I had my first disappointment yesterday though. I went to a dealer to check out a loaded '07 STS4 with N* V8 and Nav that had 74,000 miles on the clock. High miles for the age, but the price was right and it had everything I wanted, except for the color. I contacted the dealer at 10a to ask if the vehicle was still available, and they said yes. After several emails between myself and the dealership, we had agreed that I could go see the car at 5p after work. When I got to the dealership at 4:45p, I was informed the car had just sold and was no longer there. My heart sank.

They tried to show me an '08 CTS, with lower miles, nowhere near as much equipment, and more money (of course), but I wasn't interested.

I have trouble believing that the car sold as quickly as they claim. Was it bait and switch? Maybe.

Oh well, the search continues...

RippyPartsDept
09-14-11, 09:50 PM
Sounds like two salespeople were working the car. Could be coincidence.

Frikiton
09-16-11, 07:09 PM
The CTS is nice and looks more modern and def sportier. You won't go wrong with either STS or CTS

Frikiton
09-20-11, 11:39 AM
Hey just read this and think everyone would like this. I AM SOLD!!!!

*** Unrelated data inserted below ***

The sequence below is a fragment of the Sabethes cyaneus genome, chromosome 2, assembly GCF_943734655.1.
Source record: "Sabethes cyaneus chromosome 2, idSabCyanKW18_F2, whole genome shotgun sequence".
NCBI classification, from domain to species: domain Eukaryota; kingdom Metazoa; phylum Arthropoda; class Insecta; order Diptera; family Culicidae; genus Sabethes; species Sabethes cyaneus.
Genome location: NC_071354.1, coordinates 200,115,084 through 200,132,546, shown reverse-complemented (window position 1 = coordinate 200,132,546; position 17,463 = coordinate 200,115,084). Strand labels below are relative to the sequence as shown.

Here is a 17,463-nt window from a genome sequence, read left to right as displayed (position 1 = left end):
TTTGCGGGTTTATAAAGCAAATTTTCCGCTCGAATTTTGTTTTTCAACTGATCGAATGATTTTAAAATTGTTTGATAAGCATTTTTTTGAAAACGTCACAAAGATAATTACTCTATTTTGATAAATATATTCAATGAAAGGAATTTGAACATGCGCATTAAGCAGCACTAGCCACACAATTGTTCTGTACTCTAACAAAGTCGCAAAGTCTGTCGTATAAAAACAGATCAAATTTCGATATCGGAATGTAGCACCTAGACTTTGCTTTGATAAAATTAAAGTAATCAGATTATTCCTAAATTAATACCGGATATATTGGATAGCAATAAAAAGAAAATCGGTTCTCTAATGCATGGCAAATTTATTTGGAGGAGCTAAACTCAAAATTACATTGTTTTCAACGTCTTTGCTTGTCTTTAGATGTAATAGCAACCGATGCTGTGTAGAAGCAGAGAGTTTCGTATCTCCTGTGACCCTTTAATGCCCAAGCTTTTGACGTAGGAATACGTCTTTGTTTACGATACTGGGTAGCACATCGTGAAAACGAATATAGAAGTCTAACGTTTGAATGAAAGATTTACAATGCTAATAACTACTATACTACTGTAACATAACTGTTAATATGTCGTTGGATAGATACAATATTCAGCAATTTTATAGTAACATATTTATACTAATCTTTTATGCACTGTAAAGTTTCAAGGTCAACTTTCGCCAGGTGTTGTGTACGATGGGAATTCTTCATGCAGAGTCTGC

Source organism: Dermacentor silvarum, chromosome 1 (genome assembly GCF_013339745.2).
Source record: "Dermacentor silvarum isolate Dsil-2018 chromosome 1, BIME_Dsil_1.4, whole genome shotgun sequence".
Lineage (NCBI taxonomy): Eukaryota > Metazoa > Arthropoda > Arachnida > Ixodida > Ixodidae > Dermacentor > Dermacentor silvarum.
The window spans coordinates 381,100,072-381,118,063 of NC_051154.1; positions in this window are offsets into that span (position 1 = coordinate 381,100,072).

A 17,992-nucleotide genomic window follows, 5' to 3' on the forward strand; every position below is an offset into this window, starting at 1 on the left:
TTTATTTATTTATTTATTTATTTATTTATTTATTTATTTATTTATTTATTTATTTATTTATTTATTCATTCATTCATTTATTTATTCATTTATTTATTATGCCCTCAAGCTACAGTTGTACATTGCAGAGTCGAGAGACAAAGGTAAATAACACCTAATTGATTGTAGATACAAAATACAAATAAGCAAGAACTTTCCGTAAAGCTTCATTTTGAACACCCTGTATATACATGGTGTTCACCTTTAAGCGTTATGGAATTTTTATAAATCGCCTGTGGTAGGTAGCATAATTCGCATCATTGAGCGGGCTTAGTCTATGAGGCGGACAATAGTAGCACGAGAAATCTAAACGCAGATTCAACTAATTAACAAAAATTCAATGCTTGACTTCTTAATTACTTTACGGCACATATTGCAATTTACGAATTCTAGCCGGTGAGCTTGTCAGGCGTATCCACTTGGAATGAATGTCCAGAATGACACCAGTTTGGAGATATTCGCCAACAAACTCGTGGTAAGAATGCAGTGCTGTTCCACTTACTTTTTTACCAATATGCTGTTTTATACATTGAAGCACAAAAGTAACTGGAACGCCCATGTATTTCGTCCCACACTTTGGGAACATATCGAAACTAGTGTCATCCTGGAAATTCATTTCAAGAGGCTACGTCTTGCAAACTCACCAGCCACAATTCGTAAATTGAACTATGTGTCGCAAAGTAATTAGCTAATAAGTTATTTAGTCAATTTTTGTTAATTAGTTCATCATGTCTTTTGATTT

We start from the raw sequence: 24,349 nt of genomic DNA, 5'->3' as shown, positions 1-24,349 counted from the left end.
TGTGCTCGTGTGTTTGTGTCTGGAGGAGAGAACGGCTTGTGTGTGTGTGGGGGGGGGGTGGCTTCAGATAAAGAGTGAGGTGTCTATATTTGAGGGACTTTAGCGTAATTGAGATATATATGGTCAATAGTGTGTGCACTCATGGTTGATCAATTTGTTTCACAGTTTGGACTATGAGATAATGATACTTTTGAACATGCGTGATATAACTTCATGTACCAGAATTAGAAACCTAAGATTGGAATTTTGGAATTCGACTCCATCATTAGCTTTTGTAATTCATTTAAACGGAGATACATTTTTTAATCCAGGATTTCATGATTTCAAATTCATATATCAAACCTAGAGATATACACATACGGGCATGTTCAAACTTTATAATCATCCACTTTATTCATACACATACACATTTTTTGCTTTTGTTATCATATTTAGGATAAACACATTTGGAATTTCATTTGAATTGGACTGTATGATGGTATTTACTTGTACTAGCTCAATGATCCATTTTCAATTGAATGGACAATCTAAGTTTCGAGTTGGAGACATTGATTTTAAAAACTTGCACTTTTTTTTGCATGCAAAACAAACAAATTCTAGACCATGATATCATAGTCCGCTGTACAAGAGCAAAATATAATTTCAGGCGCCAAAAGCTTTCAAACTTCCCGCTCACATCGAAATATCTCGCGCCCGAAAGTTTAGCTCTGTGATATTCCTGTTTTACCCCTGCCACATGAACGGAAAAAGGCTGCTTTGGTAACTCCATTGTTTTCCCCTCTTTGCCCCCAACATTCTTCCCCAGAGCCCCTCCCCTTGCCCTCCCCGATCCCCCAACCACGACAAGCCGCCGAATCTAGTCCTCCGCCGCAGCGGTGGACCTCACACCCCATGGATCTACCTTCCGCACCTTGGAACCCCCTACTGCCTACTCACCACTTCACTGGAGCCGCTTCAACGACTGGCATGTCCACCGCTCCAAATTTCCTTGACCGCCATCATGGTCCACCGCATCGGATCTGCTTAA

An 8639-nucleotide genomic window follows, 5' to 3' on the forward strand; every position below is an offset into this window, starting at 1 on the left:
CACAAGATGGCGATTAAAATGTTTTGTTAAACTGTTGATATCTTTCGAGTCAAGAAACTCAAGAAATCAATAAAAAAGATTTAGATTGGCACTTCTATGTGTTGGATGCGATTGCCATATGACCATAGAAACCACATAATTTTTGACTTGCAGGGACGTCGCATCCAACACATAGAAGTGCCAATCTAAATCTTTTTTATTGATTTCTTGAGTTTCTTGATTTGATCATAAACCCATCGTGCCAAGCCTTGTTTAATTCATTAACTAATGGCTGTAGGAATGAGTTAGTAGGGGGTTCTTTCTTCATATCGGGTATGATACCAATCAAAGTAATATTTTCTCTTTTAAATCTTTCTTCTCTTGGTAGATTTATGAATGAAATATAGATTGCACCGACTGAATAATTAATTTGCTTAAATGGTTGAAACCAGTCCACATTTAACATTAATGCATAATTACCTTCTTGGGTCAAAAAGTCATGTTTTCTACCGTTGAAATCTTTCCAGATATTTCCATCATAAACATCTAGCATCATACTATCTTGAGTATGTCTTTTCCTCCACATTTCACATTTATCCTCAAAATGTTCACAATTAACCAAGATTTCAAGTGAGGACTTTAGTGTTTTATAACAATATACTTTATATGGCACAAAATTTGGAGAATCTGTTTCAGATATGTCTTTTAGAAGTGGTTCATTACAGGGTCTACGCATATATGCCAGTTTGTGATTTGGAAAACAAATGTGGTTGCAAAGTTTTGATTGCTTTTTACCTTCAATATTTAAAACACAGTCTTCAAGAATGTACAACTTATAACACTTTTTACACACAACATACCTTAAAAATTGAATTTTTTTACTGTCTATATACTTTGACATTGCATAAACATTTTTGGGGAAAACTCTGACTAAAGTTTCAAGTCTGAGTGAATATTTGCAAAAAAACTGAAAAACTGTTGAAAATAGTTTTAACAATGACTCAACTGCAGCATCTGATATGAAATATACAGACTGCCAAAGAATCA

http://www.gminsidenews.com/forums/f128/winter-wonderland-2011-cadillac-cts-v-100212/

RippyPartsDept
09-20-11, 12:47 PM
hahaha... i remember that article...

so when are you getting your V?

Frikiton
09-20-11, 09:40 PM
LOL I'll keep enjoying STS RWD V6 for a little longer till I can find a nice CTS-V

valjan1
09-20-11, 09:53 PM
there is F-16 technology in this car and lots of cadillac dealers cant repair these cars

valjan1
09-20-11, 09:55 PM
Dont forget to change the oil in the t-case ,it is important so you will not burn it..... it cost me one

EChas3
09-20-11, 11:33 PM
Most STS' are not likely to strand someone. Batteries do get weak and some V-6 owners have had timing chain issues but odds are, it's the other troubles that will prove expensive. Roadside assistance is included or a cheap insurance option.

Looked at one way, you gotta pay to play. My CPO easily paid for itself but my wife's aftermarlket warranty is yet to do so. Either way, we've known our costs. Overall, we love driving our cars and haven't spent much to drive feature-filled luxury touring sedans since 2008.

turnne
09-23-11, 09:20 PM
I am not sure I have heard of any modern car that is likely to strand someone

The engine and drive train of almost everything is solid...unless its been abused

Its the electronics that are the wallet killers
..as I have said before.....
you have to be very careful of a car that loses value quickly that has a lot of electrical issues...one can find them selves spending more than the car is worth trying to keep it at 100%
Case in point....look at the 2001-2003..Aurora V8 and STS


typical repair cost/value of the car are very close

the one caveat( plus) with the Aurora is that you dont have to worry about Magride suspension issues

Its more to repair that than an older STS is worth

Having owned both of them...the Aurora V8 is 90% of the STS


Warren